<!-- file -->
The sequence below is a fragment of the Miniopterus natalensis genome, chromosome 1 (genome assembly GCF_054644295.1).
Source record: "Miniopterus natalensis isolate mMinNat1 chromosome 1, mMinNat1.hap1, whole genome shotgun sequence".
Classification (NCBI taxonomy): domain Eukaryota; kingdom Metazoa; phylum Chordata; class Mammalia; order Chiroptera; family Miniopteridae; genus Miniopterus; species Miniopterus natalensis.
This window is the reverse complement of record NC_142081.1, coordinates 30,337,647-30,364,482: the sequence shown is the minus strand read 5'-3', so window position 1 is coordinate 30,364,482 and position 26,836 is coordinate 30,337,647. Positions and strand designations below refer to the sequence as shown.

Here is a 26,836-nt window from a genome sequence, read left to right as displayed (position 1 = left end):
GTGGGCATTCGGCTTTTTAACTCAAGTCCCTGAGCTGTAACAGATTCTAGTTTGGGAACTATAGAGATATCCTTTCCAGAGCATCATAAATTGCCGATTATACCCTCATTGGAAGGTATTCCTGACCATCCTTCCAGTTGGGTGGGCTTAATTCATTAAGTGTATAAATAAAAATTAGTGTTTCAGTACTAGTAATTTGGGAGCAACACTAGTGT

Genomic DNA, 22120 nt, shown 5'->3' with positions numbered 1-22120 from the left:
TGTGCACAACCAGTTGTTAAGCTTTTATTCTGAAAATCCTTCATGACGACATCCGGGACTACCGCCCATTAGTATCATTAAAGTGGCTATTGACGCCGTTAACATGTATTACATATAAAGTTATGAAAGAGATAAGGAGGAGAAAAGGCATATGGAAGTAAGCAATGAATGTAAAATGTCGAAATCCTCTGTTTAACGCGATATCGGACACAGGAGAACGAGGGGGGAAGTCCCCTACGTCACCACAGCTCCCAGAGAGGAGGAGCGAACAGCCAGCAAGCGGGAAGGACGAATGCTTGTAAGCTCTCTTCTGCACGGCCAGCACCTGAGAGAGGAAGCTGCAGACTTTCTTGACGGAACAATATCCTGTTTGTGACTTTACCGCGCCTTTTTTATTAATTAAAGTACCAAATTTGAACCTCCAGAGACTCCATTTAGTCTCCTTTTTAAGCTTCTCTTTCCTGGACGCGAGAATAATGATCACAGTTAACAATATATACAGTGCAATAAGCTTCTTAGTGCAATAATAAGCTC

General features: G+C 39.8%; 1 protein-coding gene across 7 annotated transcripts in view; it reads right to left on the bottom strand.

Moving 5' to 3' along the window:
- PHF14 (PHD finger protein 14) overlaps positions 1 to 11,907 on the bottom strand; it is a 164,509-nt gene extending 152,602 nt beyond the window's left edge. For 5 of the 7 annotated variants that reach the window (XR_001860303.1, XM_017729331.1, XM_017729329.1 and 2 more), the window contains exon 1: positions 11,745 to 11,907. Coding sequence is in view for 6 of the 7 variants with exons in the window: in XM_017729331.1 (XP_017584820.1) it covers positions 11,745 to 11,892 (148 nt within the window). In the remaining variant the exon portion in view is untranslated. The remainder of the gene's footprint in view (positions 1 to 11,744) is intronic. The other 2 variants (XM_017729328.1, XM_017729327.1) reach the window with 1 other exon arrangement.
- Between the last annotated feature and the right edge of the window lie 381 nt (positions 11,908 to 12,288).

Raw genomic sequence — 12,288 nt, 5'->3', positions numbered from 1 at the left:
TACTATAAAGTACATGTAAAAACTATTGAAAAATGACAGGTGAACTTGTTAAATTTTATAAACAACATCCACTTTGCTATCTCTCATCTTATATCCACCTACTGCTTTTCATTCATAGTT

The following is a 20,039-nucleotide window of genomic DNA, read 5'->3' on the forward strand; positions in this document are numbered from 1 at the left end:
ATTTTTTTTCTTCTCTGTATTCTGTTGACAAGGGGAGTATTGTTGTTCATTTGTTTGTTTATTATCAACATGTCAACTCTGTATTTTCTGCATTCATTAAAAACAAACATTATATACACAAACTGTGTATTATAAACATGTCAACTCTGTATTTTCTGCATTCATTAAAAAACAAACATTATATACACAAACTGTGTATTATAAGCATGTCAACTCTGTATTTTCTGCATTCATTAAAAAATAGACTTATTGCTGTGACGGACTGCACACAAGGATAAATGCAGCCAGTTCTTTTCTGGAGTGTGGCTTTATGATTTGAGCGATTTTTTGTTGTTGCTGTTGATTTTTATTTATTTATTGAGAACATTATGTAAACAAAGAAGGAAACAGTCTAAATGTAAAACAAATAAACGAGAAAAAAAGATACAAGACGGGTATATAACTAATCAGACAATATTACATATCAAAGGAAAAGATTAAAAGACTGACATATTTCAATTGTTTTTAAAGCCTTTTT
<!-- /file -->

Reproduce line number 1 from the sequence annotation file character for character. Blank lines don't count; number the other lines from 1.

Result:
The sequence below is a fragment of the Miniopterus natalensis genome, chromosome 1 (genome assembly GCF_054644295.1).